Astronomers baffled by vanishing act in space
Washington: Astronomers have been baffled by an extraordinary amount of dust around a nearby star disappearing mysteriously.
"It's as if the rings around Saturn had disappeared. This is even more shocking because the dusty disc of rocky debris was bigger and much more massive than Saturn's rings," said Benjamin Zuckerman, study co-author and professor of physics and astronomy at the University of California - San Diego (UCSD).
"The disc around this star, if it were in our solar system, would have extended from the sun halfway out to Earth, near the orbit of Mercury," Zuckerman was quoted as saying in the journal Nature.
"It's like the classic magician's trick - now you see it, now you don't," said Carl Melis, post-doctoral scholar at the UCSD, who led the research. "Only in this case, we're talking about enough dust to fill an inner solar system, and it really is gone!"
The cosmic vanishing act occurred around a star some 450 light years from Earth, in the direction of the constellation Centaurus, according to a university statement.
"A perplexing thing about this discovery is that we don't have a satisfactory explanation to address what happened around this star," said Melis. "The disappearing act appears to be independent of the star itself, as there is no evidence to suggest that the star zapped the dust with some sort of mega-flare or any other violent event."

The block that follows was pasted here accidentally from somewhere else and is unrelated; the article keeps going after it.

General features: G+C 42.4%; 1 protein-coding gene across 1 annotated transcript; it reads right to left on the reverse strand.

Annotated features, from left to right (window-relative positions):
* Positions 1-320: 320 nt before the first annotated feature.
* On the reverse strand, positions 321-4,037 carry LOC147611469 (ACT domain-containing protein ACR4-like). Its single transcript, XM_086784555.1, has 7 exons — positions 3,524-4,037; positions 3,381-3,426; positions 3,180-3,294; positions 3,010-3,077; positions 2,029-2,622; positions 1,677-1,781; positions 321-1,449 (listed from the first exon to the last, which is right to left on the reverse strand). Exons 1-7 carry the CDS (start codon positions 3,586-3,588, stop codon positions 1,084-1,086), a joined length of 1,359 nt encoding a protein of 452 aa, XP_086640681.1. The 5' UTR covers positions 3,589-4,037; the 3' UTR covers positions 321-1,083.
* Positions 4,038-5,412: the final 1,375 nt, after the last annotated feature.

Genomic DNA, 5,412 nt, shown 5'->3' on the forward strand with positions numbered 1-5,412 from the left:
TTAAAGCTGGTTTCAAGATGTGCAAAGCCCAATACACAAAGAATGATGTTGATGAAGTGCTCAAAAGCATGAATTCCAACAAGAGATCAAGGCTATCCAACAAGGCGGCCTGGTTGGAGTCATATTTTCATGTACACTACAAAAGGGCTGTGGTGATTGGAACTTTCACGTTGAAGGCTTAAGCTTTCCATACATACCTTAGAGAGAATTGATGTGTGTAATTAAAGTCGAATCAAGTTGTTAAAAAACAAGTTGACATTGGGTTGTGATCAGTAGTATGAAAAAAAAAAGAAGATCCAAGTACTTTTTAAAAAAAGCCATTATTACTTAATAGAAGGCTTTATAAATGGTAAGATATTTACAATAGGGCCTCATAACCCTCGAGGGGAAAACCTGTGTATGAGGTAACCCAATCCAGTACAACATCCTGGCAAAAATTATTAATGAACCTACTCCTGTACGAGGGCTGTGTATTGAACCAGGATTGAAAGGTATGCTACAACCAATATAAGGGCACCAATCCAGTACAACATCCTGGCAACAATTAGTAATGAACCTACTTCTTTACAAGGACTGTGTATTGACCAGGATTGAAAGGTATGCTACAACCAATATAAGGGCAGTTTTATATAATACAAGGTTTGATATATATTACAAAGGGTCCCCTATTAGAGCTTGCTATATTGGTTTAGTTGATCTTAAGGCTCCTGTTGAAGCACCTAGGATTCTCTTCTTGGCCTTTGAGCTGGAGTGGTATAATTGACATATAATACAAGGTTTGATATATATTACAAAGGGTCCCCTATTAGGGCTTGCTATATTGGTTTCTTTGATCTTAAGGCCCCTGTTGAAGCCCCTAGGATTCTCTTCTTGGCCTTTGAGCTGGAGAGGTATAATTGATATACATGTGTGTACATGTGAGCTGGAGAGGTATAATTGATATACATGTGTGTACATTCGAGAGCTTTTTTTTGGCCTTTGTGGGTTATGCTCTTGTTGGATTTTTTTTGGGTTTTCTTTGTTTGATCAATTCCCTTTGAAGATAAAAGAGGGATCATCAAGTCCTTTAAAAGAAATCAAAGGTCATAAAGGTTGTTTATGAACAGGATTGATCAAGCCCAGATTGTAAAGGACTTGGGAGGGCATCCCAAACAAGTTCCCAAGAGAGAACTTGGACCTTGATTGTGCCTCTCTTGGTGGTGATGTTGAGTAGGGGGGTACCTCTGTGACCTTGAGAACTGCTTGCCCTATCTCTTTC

Melis describes the star, designated TYC 8241 2652, as a "young analog of our sun" that only a few years ago displayed all of the characteristics of "hosting a solar system in the making," before transforming completely. Now, very little of the warm, dusty material thought to originate from collisions of rocky planets is apparent.
"Nothing like this has ever been seen in the many hundreds of stars that astronomers have studied for dust rings," Zuckerman said.
"This disappearance is remarkably fast, even on a human time scale, much less an astronomical scale. The dust disappearance at TYC 8241 2652 was so bizarre and so quick, initially I figured that our observations must simply be wrong in some strange way."
Norm Murray, director of the Canadian Institute for Theoretical Astrophysics, who was not part of the research group, said: "The history of astronomy has shown that events that are not predicted and hard to explain can be game-changers."